Methyl bromide--now used to protect more than 100 crops from an array of pests and pathogens--will be phased out by January 1, 2001. USDA-ARS scientists in Beltsville, Maryland, have discovered three new species of beneficial fungi that may have the potential to fill part of the gap left by the phaseout of methyl bromide.
Mycologist Gary J. Samuels identified and described the new fungi which belong to the genus Hypomyces. They are related to the known beneficial fungus Trichoderma, so these newly discovered relatives also hold promise as biocontrol agents.
Samuels, working with Kadri Poldmaa of the Institute of Botany and Zoology at the University of Tartu in Estonia, discovered one of the new species in Illinois as the asexually sporulating form, Cladobotryum. The other two newly described species, H. favoli and H. puertoricensis, were discovered on rotting wood by USDA Forest Service scientist D. Jean Lodge in 1992 while conducting a biological survey of the rainforest in Puerto Rico.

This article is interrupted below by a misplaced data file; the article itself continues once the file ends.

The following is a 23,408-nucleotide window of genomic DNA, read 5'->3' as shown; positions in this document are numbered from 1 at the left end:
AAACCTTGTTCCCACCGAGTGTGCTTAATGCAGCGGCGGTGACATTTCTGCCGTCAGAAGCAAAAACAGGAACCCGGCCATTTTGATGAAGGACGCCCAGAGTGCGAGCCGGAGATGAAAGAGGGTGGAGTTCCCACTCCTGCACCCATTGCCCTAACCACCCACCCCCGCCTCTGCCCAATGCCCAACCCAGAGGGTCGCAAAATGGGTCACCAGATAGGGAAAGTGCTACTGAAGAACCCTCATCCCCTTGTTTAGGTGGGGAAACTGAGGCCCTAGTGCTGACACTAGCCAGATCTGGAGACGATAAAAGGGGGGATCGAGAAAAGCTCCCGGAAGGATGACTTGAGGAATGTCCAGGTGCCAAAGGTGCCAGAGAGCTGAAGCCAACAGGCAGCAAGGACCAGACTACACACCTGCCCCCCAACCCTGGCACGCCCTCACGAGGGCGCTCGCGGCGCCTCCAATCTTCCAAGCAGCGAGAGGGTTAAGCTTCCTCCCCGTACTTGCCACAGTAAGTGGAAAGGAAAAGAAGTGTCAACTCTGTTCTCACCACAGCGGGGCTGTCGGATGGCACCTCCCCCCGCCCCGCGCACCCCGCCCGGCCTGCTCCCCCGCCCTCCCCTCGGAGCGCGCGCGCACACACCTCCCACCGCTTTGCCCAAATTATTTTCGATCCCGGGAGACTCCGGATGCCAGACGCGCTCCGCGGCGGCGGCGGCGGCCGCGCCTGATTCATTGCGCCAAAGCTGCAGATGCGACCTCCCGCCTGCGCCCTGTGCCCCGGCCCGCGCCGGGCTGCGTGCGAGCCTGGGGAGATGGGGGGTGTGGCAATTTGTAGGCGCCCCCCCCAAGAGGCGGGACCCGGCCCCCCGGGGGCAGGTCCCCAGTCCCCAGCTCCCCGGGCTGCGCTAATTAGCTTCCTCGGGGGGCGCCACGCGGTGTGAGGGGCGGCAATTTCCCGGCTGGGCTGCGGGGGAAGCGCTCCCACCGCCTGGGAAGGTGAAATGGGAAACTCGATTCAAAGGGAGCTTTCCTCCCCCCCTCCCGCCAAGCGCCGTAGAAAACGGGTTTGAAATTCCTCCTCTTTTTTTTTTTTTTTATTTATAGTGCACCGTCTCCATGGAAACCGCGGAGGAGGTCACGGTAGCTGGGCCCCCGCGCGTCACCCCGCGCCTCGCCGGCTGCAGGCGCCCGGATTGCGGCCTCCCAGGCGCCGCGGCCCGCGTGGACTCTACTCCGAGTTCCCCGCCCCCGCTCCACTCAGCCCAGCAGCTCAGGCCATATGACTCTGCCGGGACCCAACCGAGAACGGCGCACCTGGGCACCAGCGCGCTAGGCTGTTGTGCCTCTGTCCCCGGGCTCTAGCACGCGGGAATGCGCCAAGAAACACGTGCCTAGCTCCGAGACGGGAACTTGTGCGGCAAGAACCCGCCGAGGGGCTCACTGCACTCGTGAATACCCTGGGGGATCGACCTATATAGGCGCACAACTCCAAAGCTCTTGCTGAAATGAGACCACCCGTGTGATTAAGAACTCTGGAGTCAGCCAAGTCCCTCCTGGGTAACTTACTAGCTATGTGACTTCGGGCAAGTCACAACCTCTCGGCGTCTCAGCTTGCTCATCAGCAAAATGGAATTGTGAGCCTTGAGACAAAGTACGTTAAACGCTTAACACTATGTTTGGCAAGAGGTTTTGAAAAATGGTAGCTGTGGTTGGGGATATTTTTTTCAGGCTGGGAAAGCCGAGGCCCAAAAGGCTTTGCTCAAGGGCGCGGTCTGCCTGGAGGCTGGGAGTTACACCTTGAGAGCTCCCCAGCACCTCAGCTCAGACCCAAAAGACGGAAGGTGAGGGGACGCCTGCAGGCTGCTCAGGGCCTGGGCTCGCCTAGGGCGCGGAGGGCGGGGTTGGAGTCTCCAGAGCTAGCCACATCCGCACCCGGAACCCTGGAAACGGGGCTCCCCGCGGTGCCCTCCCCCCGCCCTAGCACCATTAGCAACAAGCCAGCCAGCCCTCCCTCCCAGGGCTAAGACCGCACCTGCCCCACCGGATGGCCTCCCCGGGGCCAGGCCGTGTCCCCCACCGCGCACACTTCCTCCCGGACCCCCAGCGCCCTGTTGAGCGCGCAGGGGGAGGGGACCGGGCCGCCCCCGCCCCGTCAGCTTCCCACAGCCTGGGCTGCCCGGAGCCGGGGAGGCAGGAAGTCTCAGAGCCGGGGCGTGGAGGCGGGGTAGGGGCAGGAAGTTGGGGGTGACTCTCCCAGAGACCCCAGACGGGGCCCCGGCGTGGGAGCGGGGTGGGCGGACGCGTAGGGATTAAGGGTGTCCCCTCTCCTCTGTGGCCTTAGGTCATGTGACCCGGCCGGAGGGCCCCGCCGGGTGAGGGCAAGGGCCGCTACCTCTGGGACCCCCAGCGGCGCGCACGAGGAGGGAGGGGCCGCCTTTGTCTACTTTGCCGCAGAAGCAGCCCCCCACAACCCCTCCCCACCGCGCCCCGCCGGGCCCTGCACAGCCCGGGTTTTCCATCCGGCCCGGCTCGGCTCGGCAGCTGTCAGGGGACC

It is the sexually reproducing forms of these new fungi that have researchers excited about their potential as biocontrol agents to replace methyl bromide because the fungi can be genetically manipulated and improved to fight harmful fungi.
Becker, H. 1998. Setting the stage to screen biocontrol fungi. Agricultural Research 46(7): 10.
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